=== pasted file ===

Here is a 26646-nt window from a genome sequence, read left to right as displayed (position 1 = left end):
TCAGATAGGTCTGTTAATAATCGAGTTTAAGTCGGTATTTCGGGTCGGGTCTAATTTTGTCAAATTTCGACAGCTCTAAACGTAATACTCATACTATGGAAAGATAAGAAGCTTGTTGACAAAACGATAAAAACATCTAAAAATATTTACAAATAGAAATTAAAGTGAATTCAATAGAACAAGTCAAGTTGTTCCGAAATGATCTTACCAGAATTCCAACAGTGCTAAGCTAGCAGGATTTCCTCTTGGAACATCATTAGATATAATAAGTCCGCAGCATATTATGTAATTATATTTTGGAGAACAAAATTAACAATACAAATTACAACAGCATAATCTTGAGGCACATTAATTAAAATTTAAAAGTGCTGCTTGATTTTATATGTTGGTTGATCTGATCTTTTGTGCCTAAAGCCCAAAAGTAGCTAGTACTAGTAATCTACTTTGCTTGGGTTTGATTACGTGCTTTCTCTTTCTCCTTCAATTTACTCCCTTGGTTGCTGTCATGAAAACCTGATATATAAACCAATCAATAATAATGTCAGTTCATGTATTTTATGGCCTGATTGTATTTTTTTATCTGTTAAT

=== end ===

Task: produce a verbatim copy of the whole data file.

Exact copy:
Here is a 26646-nt window from a genome sequence, read left to right as displayed (position 1 = left end):
TCAGATAGGTCTGTTAATAATCGAGTTTAAGTCGGTATTTCGGGTCGGGTCTAATTTTGTCAAATTTCGACAGCTCTAAACGTAATACTCATACTATGGAAAGATAAGAAGCTTGTTGACAAAACGATAAAAACATCTAAAAATATTTACAAATAGAAATTAAAGTGAATTCAATAGAACAAGTCAAGTTGTTCCGAAATGATCTTACCAGAATTCCAACAGTGCTAAGCTAGCAGGATTTCCTCTTGGAACATCATTAGATATAATAAGTCCGCAGCATATTATGTAATTATATTTTGGAGAACAAAATTAACAATACAAATTACAACAGCATAATCTTGAGGCACATTAATTAAAATTTAAAAGTGCTGCTTGATTTTATATGTTGGTTGATCTGATCTTTTGTGCCTAAAGCCCAAAAGTAGCTAGTACTAGTAATCTACTTTGCTTGGGTTTGATTACGTGCTTTCTCTTTCTCCTTCAATTTACTCCCTTGGTTGCTGTCATGAAAACCTGATATATAAACCAATCAATAATAATGTCAGTTCATGTATTTTATGGCCTGATTGTATTTTTTTATCTGTTAAT